I’ve just arrived in Bratislava after a couple of nights in Vienna. I don’t recall if I’ve been to Vienna before or not (if I have, I was too young to take notice), but I was utterly awestruck when I first arrived.
I met a Viennese guy in Prague who suggested I go. Naturally I assumed his opinion was somewhat bias, however, he explained a few things which seemed interesting. For example, he spoke about how the government supports art quite strongly and how half of it’s area is green space. This seemed worthwhile checking out, it’s on the way to Bratislava and I could get a mega cheap but awesome bus there courtesy of Student Agency.
I’ve never really know what Austria is about. The French cook, Germans build things, Italians love, Swiss bank… but what about the Austrians? After seeing Vienna, I understand a little bit more.
Vienna is simply exquisite. It’s no doubt one of most beautiful cities in the world, but it’s also much more than that. It feels special when you’re there. It’s a difficult thing to describe, and I’ve been thinking for the last couple of days about how to put it into words… but I still may not do it justice.
The first thing that struck me was the buildings. I’d Googled the Hofburg so I knew that there was one huge palace that was worth seeing. However, when I popped out of the underground near it, I was faced with giant sandstone palace-like buildings all around me. I found out later that I was standing in Museum Quarter – behind the National Museum of History. I was pretty impressed, but was heading to a bar to meet a few folks, so didn’t walk around much.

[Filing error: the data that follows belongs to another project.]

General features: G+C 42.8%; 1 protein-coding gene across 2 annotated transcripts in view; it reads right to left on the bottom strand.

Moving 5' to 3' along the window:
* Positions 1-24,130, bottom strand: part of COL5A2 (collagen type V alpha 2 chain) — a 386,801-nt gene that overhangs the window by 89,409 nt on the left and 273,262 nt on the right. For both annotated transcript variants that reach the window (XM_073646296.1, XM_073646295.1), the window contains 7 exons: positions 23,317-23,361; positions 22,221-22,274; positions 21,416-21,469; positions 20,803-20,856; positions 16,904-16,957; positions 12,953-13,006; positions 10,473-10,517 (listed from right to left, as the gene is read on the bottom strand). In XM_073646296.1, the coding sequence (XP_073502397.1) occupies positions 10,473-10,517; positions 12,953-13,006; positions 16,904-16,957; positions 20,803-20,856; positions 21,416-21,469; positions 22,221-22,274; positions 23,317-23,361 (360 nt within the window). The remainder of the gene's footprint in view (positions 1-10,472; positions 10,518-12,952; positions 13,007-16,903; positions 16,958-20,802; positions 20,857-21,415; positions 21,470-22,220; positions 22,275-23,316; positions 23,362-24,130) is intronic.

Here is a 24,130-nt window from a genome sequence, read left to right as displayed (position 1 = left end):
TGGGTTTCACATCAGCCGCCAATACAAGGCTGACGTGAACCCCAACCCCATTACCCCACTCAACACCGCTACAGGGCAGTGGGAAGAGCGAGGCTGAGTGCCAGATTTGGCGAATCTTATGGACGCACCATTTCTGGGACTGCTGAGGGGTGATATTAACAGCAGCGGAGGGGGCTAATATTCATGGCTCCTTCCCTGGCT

I spent the next day walking around the city, finishing at the Belvedere Palace. The whole city is littered with buildings that could be mistaken for royal residences. They’re museums, theatres, banks, even houses and shops, and in some cases, actual palaces. In the middle of the city stands the magnificent St Stephen’s Cathedral. I nearly didn’t bother going in, but I’m certainly glad I did given the view of the inside!
However, alongside the magnificent architecture, what really struck me that day was they way the city felt. It felt luxurious, elegant, relaxed, warm, friendly and content, all at the same time. It’s evidently wealthy, but not flashy or ostentatious. Everyone looked healthy, well dressed, relaxed and happy with life. No one seemed like they were in a hurry or stressed. Now, maybe that was because it was a sunny Friday afternoon, or maybe it’s part of the culture.
When I got home that night, I didn’t have a bottle of water, so Googled how safe the tap water is to drink. That’s when I learned that Vienna’s water system is fed by natural spring water. People drink, shower and flush their toilets with alpine spring water! When I read that, it kind of summed up life in Vienna for me.
It’s only since I started writing this post that I’ve read that it’s been repeatedly voted the best city in the world to live in. What I find interesting is that I felt that from almost the minute I arrived. From spending a few hours walking around, I could see that there was something special about the place in the people living there.